Supplemental Nutrition Assistance Program benefits, also known as “food stamps,” will be reduced for 2,275 Ashe County households Nov. 1, when temporary increases in benefits under the 2009 American Recovery and Reinvestment Act expire.
“We knew this four years ago,” said Ashe County Department of Social Services Director Donna Weaver. “It was purely for recovery and reinvestment, and that has ended.”
“It’s not a massive cut. I don’t think it will hurt too badly,” she said.
For a household of three, the cut will be $29 a month, while a household of four will lose $36 a month, according to the Center on Budget and Policy Priorities. For fiscal year 2014, SNAP benefits will average approximately $1.40 per person per meal.
Ashe Sharing Center Program Facilitator Micheal Sexton thinks the cuts may be significant for some. “That’s not a lot of money for most of us, but to somebody who gets $200 a month, it’s a 15 to 18 percent decrease.”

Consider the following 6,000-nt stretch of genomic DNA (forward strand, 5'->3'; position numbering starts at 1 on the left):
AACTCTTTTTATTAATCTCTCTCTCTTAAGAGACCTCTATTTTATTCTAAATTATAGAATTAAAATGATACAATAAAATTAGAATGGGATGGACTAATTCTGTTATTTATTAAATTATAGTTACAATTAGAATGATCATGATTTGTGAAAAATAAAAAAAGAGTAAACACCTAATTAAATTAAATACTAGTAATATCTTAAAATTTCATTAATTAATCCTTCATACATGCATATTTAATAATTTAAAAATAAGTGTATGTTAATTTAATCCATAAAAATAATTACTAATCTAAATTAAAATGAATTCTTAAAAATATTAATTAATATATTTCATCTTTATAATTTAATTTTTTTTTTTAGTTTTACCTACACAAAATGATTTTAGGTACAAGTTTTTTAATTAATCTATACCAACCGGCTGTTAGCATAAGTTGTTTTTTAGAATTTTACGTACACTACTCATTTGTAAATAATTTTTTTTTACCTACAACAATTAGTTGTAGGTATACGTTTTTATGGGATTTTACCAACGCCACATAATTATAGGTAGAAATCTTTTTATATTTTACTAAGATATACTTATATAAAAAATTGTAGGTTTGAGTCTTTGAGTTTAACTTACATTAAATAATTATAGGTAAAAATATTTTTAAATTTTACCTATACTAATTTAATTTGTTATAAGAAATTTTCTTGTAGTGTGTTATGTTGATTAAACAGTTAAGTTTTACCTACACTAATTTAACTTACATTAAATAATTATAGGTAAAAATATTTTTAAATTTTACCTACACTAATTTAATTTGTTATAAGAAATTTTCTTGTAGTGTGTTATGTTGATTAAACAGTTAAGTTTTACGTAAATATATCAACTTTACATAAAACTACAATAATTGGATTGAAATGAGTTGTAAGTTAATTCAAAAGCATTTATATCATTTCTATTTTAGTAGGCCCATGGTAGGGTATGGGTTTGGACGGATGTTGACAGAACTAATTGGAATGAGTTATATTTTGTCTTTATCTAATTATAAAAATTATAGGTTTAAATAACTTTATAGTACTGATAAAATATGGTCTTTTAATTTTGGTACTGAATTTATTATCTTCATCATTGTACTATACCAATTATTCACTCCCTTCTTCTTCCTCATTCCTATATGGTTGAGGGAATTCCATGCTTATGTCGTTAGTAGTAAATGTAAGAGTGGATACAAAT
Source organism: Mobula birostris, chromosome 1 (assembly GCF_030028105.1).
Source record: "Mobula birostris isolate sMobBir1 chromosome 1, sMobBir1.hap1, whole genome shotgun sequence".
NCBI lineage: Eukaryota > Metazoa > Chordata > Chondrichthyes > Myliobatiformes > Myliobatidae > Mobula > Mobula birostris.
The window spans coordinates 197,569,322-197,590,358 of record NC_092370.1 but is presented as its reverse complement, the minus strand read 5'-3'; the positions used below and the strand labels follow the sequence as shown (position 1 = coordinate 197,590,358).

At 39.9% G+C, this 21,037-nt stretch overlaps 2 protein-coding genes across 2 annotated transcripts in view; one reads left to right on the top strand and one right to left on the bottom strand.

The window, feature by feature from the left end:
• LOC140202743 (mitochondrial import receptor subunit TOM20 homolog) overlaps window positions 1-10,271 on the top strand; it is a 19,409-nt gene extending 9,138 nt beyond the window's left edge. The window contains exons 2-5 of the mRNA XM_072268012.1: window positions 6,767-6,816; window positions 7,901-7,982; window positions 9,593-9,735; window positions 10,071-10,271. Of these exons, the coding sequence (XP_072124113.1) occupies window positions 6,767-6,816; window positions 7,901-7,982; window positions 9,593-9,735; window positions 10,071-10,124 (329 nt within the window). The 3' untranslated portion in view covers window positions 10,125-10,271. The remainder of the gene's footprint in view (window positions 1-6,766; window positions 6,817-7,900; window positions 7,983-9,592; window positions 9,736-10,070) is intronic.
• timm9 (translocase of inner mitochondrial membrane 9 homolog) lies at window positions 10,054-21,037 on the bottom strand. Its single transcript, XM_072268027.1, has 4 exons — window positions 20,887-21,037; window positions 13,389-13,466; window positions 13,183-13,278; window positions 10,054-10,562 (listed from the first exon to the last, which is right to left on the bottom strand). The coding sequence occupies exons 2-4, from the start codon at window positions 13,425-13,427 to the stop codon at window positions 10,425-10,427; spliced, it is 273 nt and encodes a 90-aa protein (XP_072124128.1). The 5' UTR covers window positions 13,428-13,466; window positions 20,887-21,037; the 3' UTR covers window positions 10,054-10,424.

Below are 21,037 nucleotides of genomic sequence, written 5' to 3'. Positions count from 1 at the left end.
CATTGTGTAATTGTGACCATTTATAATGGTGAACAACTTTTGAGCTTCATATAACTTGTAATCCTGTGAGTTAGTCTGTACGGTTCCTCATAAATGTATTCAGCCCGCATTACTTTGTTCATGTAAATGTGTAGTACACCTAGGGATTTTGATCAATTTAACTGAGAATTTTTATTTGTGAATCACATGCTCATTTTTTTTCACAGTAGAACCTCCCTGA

Based on the USDA’s “Thrifty Food Plan,” a family of four with two small children can feed themselves a healthy diet on $552.40 per month. A $36 cut represents seven percent of this food budget, or roughly 25 meals per month at $1.40 each.
The cuts may also affect local food pantries already struggling to keep up with high demand for food assistance. The Sharing Center, which normally stocks enough food to serve its clients for six months, now has enough for about 45 days, Sexton said.
“This is going to cut into it even more,” he said.
Weaver said 4,923 individuals in Ashe — about 18 percent of the population — will be affected by the cuts. Statewide, 1,708,000 will see their benefits return to 2009 levels, with 47,600,000 affected across the nation, according to the CBPP.
The average monthly SNAP benefit per recipient in N.C. in 2012 was $121.37. In 2009, the average was $97.19, according to the USDA.
Weaver said the state had decided not to send out mass mailings notifying SNAP recipients of pending cuts. “We’re relying on the media to inform people,” she said.
Additional cuts may be looming. The Nov. 1 SNAP roll-back will reduce program spending by $5 billion during the same week the U.S. House and Senate begin work on a new farm bill, with further cuts to SNAP possible.
The House version of the farm bill would cut $40 billion from the program over the next 10 years, denying SNAP benefits to about 3.8 million people in 2014, and an average of 3 million people each year for the next decade, according to the CBPP.